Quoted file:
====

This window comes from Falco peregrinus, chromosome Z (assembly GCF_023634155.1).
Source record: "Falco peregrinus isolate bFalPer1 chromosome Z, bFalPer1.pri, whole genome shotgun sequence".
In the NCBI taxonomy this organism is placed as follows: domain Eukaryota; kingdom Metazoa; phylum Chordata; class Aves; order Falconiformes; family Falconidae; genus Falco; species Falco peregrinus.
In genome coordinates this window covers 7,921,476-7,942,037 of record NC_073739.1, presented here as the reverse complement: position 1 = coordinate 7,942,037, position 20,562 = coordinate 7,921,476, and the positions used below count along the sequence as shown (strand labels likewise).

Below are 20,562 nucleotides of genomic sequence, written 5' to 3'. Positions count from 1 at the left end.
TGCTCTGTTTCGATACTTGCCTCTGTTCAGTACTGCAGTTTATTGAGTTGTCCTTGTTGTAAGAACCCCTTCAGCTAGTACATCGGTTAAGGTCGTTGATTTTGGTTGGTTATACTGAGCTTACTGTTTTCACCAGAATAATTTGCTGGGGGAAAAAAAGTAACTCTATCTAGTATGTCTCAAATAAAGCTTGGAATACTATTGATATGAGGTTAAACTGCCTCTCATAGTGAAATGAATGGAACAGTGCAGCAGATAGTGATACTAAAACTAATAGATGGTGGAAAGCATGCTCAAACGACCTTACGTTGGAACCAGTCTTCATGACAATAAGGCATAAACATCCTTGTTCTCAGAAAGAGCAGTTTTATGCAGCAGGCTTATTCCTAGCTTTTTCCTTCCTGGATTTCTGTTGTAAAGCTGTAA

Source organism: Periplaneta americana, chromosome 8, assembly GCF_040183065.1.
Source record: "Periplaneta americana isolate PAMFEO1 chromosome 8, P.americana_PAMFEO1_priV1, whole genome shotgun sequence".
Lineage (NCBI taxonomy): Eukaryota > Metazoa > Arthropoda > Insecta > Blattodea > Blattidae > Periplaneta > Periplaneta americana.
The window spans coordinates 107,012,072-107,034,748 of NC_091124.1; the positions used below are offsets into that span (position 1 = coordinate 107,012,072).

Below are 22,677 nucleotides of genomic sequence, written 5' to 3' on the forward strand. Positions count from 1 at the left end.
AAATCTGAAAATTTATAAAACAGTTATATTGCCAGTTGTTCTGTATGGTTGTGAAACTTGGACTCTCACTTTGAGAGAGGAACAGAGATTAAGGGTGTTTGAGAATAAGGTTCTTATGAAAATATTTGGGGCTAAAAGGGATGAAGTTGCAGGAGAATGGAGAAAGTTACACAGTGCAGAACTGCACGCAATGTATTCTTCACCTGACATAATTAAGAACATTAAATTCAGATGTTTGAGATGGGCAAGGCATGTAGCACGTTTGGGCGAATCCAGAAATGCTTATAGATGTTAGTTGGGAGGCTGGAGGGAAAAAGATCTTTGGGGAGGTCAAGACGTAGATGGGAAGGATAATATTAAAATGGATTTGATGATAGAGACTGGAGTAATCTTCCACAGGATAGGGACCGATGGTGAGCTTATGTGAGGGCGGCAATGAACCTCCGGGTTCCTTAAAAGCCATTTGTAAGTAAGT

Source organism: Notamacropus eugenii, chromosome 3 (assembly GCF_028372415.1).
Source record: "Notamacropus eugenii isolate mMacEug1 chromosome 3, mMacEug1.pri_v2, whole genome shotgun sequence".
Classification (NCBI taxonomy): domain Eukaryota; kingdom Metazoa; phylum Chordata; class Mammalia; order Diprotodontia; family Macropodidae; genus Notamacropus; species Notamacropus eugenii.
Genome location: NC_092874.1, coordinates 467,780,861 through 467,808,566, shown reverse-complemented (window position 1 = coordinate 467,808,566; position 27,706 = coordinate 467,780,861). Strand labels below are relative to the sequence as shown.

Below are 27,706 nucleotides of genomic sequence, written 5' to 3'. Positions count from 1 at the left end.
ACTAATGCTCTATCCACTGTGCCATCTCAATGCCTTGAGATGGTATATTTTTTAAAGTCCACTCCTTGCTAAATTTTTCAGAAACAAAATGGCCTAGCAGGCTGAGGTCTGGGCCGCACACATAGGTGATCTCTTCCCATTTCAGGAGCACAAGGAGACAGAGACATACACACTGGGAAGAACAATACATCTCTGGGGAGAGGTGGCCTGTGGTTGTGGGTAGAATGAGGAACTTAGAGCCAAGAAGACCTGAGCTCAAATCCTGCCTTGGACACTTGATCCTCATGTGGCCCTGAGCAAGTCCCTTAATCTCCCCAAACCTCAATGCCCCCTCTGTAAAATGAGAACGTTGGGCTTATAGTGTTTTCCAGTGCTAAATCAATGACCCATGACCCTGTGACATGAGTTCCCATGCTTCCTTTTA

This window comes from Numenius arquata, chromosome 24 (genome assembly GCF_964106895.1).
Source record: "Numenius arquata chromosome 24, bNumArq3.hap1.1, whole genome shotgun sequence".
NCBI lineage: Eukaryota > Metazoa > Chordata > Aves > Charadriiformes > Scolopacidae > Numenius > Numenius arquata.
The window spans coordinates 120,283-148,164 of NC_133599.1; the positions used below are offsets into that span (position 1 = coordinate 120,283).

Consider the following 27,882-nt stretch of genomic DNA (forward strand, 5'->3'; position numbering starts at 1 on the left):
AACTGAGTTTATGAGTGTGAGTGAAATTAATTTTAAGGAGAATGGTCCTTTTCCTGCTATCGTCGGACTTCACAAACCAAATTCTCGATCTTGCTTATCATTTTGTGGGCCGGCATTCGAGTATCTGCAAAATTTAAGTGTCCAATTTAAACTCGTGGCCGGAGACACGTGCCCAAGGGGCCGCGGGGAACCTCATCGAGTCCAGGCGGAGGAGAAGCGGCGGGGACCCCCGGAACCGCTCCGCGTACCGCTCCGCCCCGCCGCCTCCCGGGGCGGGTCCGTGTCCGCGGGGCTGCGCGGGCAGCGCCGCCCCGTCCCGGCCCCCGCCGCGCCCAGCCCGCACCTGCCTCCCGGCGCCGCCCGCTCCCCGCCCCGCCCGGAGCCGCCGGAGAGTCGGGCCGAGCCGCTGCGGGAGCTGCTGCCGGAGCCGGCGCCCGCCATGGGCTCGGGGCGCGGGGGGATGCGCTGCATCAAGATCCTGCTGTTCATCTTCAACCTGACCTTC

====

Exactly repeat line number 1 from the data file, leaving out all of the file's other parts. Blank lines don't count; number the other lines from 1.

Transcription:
This window comes from Falco peregrinus, chromosome Z (assembly GCF_023634155.1).